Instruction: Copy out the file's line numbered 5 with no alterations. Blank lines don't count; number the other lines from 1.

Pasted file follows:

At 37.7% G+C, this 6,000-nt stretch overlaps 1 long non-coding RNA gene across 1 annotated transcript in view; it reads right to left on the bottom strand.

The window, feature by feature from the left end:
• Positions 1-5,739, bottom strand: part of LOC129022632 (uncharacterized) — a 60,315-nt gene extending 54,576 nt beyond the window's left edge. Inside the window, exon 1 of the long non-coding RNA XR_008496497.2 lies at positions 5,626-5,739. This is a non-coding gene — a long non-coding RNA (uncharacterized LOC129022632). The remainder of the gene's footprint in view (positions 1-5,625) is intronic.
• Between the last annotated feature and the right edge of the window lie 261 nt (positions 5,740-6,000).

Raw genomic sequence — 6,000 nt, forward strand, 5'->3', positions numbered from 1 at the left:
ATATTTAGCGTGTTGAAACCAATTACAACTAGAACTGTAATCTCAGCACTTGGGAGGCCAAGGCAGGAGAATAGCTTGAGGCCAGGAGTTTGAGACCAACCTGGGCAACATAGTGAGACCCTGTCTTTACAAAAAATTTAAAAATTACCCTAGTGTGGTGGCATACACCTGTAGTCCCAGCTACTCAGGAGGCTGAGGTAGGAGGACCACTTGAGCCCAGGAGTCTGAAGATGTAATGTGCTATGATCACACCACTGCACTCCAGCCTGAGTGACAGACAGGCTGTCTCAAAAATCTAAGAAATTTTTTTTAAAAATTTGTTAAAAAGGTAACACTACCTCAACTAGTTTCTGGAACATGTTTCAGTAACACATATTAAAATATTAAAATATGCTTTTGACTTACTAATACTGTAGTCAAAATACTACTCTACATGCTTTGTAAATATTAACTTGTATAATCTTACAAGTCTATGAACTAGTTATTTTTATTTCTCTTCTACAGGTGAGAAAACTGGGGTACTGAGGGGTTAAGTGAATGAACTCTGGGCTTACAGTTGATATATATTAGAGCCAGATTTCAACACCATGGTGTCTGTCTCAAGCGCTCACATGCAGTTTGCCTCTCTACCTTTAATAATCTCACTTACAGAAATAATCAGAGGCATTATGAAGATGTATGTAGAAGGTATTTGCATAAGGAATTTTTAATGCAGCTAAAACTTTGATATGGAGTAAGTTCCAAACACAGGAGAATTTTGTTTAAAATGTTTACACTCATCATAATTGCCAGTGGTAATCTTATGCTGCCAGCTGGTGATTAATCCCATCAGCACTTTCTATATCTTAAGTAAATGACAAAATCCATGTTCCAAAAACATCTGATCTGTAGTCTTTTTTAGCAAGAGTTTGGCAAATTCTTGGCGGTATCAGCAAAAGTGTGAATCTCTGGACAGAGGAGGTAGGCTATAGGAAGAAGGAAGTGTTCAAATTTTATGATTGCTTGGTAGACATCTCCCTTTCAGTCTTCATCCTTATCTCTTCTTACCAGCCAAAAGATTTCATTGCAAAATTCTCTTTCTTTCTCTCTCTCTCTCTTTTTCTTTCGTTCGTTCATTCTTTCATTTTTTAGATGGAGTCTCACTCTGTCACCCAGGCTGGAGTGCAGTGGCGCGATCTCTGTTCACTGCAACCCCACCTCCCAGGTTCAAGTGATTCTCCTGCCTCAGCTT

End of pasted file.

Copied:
Raw genomic sequence — 6,000 nt, forward strand, 5'->3', positions numbered from 1 at the left: